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An Early Taste of Dorm Life


By Mary Daily

Published Aug 9, 2011 12:00 AM

UCLA's Faculty in Residence Program promotes close mentoring relationships between professors and students right where they live. And for a few fortunate kids, it's a chance to see college life up close.


A star in the making, Joseph Green (in the striped shirt) acted alongside UCLA students in the production "Seussical." Photo credit: Hooligan Theatre Company

For four years, Joseph Green begged his mom, art history professor Charlene Villaseñor Black, to sign up for UCLA's Faculty in Residence (FIR) program. But Black wasn't sure dorm life was the right choice for the two of them until 2010, when in late summer they moved into Sproul Hall.

Now, a year later, neither could be happier about life in their small apartment, created out of four dorm rooms.

UCLA's FIR program began in the 1960s, soon after the first residence halls were built on campus. Its mission is to bring academic inspiration and support into the residential setting, to promote mentoring relationships in formal and informal interactions. Currently about 16 families are participating and, for kids, it's a rare exposure to dorm life at an early age.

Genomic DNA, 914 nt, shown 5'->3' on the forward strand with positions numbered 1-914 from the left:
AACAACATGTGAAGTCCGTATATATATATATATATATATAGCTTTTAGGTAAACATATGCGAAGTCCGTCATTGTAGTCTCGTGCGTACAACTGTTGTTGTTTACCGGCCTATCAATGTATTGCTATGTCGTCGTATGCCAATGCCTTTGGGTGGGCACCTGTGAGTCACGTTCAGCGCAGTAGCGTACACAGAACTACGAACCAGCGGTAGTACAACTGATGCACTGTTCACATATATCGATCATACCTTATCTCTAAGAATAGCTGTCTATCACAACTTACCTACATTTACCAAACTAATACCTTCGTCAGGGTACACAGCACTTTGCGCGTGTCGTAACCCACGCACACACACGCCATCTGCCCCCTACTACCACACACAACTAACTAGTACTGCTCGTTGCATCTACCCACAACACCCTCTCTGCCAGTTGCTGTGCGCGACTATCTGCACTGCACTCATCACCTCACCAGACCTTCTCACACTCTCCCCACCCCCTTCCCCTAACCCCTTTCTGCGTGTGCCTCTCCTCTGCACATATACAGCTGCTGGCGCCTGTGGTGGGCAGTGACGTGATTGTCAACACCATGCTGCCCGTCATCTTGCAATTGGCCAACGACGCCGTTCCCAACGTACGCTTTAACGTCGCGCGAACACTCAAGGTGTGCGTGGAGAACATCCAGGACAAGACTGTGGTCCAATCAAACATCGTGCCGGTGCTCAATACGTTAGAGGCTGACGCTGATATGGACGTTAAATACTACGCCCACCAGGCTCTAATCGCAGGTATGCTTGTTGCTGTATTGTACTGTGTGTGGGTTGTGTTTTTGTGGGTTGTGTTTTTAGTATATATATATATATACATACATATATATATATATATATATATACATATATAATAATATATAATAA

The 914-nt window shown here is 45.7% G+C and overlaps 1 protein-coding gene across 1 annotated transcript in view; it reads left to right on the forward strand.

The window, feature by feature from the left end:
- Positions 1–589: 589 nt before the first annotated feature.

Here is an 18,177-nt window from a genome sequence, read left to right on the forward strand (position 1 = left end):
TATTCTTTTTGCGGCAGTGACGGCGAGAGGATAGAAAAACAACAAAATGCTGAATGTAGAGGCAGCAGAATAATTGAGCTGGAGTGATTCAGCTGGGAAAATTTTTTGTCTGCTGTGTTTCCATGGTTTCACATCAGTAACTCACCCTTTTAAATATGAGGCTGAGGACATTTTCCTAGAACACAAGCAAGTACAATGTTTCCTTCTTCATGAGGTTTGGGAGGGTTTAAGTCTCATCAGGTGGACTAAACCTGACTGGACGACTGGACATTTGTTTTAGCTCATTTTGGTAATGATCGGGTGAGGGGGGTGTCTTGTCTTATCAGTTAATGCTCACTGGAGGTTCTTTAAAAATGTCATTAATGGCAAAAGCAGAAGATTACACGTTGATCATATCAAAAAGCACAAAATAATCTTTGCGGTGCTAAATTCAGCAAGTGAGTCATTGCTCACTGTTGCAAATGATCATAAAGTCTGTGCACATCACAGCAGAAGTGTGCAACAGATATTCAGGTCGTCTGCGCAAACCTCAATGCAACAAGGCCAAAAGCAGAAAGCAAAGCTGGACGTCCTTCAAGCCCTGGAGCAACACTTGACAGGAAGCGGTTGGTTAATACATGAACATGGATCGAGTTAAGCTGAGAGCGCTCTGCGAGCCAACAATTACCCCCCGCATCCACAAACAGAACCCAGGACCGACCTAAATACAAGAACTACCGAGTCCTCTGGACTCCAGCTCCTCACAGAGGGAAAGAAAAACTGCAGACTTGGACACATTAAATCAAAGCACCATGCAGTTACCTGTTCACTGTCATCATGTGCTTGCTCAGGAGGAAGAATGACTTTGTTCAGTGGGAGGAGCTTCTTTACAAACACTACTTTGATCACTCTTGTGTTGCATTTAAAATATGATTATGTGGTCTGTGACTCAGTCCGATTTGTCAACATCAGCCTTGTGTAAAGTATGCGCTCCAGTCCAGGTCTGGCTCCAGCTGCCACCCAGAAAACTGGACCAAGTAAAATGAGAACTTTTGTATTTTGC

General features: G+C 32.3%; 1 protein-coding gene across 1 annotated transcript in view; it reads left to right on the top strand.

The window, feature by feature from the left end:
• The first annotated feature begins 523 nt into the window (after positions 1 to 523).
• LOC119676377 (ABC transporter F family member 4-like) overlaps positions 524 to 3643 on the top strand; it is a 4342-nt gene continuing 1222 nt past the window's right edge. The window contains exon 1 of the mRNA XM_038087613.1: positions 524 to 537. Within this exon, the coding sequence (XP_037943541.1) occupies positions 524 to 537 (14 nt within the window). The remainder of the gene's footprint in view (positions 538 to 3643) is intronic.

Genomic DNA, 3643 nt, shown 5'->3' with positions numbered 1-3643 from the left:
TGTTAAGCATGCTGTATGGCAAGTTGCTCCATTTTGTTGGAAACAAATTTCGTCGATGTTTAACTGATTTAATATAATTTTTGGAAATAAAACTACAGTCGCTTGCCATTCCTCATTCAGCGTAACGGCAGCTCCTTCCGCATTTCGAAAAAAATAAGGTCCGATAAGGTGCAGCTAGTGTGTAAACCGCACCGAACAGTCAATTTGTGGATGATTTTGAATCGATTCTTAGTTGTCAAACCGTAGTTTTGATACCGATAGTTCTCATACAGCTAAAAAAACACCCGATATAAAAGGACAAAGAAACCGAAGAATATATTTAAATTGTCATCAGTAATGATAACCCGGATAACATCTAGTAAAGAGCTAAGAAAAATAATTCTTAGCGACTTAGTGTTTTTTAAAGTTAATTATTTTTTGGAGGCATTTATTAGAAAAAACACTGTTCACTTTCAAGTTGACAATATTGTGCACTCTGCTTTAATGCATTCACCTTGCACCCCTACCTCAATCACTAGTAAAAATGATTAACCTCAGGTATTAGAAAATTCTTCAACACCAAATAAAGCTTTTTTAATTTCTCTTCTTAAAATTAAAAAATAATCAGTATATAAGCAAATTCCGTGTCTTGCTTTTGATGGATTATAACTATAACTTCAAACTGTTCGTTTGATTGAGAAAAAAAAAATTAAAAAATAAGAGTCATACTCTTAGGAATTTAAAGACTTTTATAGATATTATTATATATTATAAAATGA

Twelve-year-old Joseph loves being around the 94 undergraduates who share his hall. "They're just cool," he says. He also loves the food, the recreation facilities and the closeness to campus events. Last spring, he played the lead in a UCLA student production of "Seussical."

Joseph and his mom usually eat in Covel but have the pick of all the dining halls. They attend such student events as open mic and karaoke night, dance competitions and Earth Day. When Joseph's classmates from Crossroads School in Santa Monica visit, they play video games in Ackerman. "They say I have the coolest house," he says.

Meanwhile, Black likes not having to commute, shop for groceries or cook. But what she values most is the chance to provide this experience for Joseph. "I'm a single mom," she says, "so we don't have money for vacations. But this is an incredible gift to him — for him to get to know the students, who are all so impressive." (Joseph wants to know, though, if they're all so smart, "how do the frat boys get in?")

As a faculty member, Black also appreciates the nearness to students — more common at private colleges. She has taken residents on field trips to the Getty Center and spearheaded activities in recognition of Day of the Dead, reflective of her specialization in religious art in Spain and the Americas. But she finds the ordinary aspects of dorm life meaningful, too. When she and Joseph eat in the dining hall, "the students see that we're just normal, everyday people," she says. She in turn gets a "much more integrated view of the students' lives."

As for Joseph, he dislikes only two aspects of dorm life. One is the weekend visits of the students' moms who "mob the parking lot." The other is the onslaught of youngsters attending UCLA camps. "The computer kids and cheerleaders got in a fight over where the bathrooms were," he says.

Overall, though, he loves UCLA and says he hopes to be a Bruin himself someday "unless I get a full scholarship to Yale."